New analysis presented in the global report shows that the world is failing to feed children well during the time in their lives when it matters most – before two years of age. It draws on a range of evidence sources, including regional analyses and real-life experiences of mothers across different countries, to highlight the most salient barriers to good diets for young children. The report outlines key actions for decision makers to make nutritious diets a reality for every child.

The brief is also available in English, French, Spanish, Portuguese, Russian, Arabic. For more information and resources, please visit: 

by Plan International and Promundo

Promoting Men’s Engagement in Early Childhood Development: A Programming and Influencing Package includes resources developed for programmes that aim to increase male engagement in nurturing care and early childhood development (ECD), as well as in maternal health and wellbeing. Guidance is provided on how to work with men directly to promote their involvement in the nurturing care, learning and education of their young children. Considerations for working with healthcare providers and community health workers and with communities and leaders is included, as well as tools and templates on policy influencing and social and behaviour change communication campaigns in favour of men’s engagement. 

The document is part of Plan International’s commitment to gender transformative Early Childhood Development work. For more information about the package, click this link: To find out about training opportunities to support men’s engagement in ECD, please contact Plan International at 


Early childhood starting from conception, especially in the first 1,000 days of life, is a period when 90 per cent of brain development takes place. At this crucial time, young children need nurturing care – good health, adequate nutrition, responsive caregiving, early learning and stimulation, physical and emotional security and safety. This early moments in life offer a window of opportunity to boost children’s physical, cognitive, emotional and social development – influencing their readiness to learn in school, to solve problems, to relate to others, and overall mental health and well-being. This ultimately has a significant impact on their adult lives, affecting their ability to earn a living and contribute to their societies.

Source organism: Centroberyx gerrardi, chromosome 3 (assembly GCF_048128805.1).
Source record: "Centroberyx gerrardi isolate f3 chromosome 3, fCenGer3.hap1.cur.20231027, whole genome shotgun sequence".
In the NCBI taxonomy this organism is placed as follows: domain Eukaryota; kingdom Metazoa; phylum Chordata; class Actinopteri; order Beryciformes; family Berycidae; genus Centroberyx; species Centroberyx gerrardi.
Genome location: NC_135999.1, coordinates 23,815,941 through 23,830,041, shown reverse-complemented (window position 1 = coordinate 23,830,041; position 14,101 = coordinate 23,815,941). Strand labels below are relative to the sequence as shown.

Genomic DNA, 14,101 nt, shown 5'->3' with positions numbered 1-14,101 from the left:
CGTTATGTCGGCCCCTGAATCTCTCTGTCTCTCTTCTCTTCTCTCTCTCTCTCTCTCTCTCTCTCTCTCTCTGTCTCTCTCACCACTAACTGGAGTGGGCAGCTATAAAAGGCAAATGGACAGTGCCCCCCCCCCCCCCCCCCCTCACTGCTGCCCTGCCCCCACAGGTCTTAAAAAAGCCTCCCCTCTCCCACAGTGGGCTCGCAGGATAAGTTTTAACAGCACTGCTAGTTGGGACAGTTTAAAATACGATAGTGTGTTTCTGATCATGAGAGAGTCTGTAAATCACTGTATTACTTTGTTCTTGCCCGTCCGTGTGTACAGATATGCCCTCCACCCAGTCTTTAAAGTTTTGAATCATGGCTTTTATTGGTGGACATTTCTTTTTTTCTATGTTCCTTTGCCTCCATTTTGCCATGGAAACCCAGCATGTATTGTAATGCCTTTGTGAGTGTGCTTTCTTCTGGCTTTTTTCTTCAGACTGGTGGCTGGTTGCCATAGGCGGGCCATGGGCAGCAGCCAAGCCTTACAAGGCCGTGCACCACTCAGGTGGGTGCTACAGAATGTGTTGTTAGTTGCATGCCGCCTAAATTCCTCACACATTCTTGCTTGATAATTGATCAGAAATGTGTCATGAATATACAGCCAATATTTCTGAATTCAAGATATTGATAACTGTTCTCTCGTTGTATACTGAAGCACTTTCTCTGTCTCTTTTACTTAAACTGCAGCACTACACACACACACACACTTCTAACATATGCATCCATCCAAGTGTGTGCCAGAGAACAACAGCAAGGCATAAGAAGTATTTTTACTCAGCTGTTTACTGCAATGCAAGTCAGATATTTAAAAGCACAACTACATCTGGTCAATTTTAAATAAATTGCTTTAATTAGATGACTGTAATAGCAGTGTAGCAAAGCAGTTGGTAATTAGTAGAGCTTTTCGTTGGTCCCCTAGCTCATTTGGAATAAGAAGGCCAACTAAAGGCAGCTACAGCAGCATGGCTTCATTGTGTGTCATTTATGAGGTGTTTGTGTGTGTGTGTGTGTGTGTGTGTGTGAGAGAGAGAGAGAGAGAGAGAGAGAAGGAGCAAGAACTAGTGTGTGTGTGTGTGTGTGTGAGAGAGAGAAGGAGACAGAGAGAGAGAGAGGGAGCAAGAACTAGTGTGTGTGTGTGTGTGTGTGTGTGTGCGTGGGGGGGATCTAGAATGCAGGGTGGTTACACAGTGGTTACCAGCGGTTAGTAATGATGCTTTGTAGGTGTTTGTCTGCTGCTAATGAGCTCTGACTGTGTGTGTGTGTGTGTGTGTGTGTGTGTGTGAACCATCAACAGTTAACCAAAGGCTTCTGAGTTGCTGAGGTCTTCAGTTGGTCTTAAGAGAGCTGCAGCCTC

COVID-19 threatens this precious opportunity for children in early childhood to develop healthy brains and lives through the disruption of essential health and nutrition services, the suspension of opportunities for early learning, the stress and burden on families and parenting, increased protection risks, and the severe negative impact on families’ household economies. 

Using the latest available evidence, this report summarizes the impact of the pandemic on services essential for young children’s development: For example, that the number of children younger than 5 years visiting community health centres in Viet Nam dropped by 48 per cent; that in Indonesia, more than 50 per cent of households reported not being able to meet their family’s nutritional needs; or that in the Philippines, more than 80 per cent of households experienced a decrease in their household income. Households facing disadvantages before COVID-19 – those with young children, those living in rural and remote areas and low-income households – are in most cases more disproportionally affected by the pandemic. 

For a copy of the case study, please visit: 



The climate crisis is a child rights crisis presents the Children’s Climate Risk Index (CCRI), which uses data to generate new global evidence on how many children are currently exposed to climate and environmental hazards, shocks and stresses. A composite index, the CCRI brings together geographical data by analyzing 1.) exposure to climate and environmental hazards, shocks and stresses; and 2.) child vulnerability. The CCRI helps to understand and measure the likelihood of climate and environmental shocks or stresses leading to the erosion of development progress, the deepening of deprivation and/or humanitarian situations affecting children or vulnerable households and groups. 

The summary report is also made available in other langugages, please visit:

For full report in English, please visit: